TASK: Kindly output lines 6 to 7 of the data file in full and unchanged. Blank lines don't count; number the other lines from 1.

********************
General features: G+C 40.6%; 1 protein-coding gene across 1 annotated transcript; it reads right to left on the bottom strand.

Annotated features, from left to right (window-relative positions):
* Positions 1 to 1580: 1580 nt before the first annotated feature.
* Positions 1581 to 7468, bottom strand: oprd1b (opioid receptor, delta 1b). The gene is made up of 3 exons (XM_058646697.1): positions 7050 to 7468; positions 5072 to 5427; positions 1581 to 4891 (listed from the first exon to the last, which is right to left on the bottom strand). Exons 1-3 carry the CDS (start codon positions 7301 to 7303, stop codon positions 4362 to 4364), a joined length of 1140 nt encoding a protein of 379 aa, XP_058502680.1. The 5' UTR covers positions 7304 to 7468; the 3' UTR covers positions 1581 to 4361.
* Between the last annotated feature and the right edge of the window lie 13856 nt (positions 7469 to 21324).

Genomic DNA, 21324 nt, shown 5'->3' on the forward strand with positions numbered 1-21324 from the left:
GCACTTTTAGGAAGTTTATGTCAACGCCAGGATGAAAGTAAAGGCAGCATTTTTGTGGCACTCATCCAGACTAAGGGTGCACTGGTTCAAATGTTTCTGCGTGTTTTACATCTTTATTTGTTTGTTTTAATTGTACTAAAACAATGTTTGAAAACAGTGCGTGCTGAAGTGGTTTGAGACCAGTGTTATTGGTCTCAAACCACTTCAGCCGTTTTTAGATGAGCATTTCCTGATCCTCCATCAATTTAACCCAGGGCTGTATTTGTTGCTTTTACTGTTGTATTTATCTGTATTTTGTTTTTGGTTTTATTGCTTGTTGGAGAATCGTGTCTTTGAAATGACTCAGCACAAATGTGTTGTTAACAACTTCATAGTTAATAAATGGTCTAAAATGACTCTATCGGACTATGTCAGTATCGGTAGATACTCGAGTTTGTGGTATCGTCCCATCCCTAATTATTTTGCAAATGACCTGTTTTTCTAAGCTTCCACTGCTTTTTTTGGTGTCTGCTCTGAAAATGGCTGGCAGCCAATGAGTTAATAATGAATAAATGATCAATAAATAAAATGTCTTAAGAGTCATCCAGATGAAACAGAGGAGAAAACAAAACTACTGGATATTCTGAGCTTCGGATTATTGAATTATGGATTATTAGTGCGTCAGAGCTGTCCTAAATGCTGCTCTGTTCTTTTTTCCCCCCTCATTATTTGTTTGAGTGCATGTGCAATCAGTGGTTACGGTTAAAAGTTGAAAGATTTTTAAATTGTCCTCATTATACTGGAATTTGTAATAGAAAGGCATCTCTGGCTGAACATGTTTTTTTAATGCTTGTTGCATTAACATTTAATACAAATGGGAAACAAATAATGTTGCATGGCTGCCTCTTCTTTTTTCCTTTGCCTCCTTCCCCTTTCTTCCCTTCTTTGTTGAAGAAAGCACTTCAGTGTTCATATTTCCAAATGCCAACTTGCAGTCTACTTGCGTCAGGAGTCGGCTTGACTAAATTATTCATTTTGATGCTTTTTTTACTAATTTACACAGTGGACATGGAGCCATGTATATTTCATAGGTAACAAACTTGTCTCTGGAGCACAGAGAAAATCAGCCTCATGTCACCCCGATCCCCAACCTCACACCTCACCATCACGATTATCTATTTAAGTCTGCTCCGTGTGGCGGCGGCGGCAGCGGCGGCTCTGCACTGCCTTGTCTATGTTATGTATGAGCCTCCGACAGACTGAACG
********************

Genomic DNA, 21324 nt, shown 5'->3' on the forward strand with positions numbered 1-21324 from the left:
GCACTTTTAGGAAGTTTATGTCAACGCCAGGATGAAAGTAAAGGCAGCATTTTTGTGGCACTCATCCAGACTAAGGGTGCACTGGTTCAAATGTTTCTGCGTGTTTTACATCTTTATTTGTTTGTTTTAATTGTACTAAAACAATGTTTGAAAACAGTGCGTGCTGAAGTGGTTTGAGACCAGTGTTATTGGTCTCAAACCACTTCAGCCGTTTTTAGATGAGCATTTCCTGATCCTCCATCAATTTAACCCAGGGCTGTATTTGTTGCTTTTACTGTTGTATTTATCTGTATTTTGTTTTTGGTTTTATTGCTTGTTGGAGAATCGTGTCTTTGAAATGACTCAGCACAAATGTGTTGTTAACAACTTCATAGTTAATAAATGGTCTAAAATGACTCTATCGGACTATGTCAGTATCGGTAGATACTCGAGTTTGTGGTATCGTCCCATCCCTAATTATTTTGCAAATGACCTGTTTTTCTAAGCTTCCACTGCTTTTTTTGGTGTCTGCTCTGAAAATGGCTGGCAGCCAATGAGTTAATAATGAATAAATGATCAATAAATAAAATGTCTTAAGAGTCATCCAGATGAAACAGAGGAGAAAACAAAACTACTGGATATTCTGAGCTTCGGATTATTGAATTATGGATTATTAGTGCGTCAGAGCTGTCCTAAATGCTGCTCTGTTCTTTTTTCCCCCCTCATTATTTGTTTGAGTGCATGTGCAATCAGTGGTTACGGTTAAAAGTTGAAAGATTTTTAAATTGTCCTCATTATACTGGAATTTGTAATAGAAAGGCATCTCTGGCTGAACATGTTTTTTTAATGCTTGTTGCATTAACATTTAATACAAATGGGAAACAAATAATGTTGCATGGCTGCCTCTTCTTTTTTCCTTTGCCTCCTTCCCCTTTCTTCCCTTCTTTGTTGAAGAAAGCACTTCAGTGTTCATATTTCCAAATGCCAACTTGCAGTCTACTTGCGTCAGGAGTCGGCTTGACTAAATTATTCATTTTGATGCTTTTTTTACTAATTTACACAGTGGACATGGAGCCATGTATATTTCATAGGTAACAAACTTGTCTCTGGAGCACAGAGAAAATCAGCCTCATGTCACCCCGATCCCCAACCTCACACCTCACCATCACGATTATCTATTTAAGTCTGCTCCGTGTGGCGGCGGCGGCAGCGGCGGCTCTGCACTGCCTTGTCTATGTTATGTATGAGCCTCCGACAGACTGAACG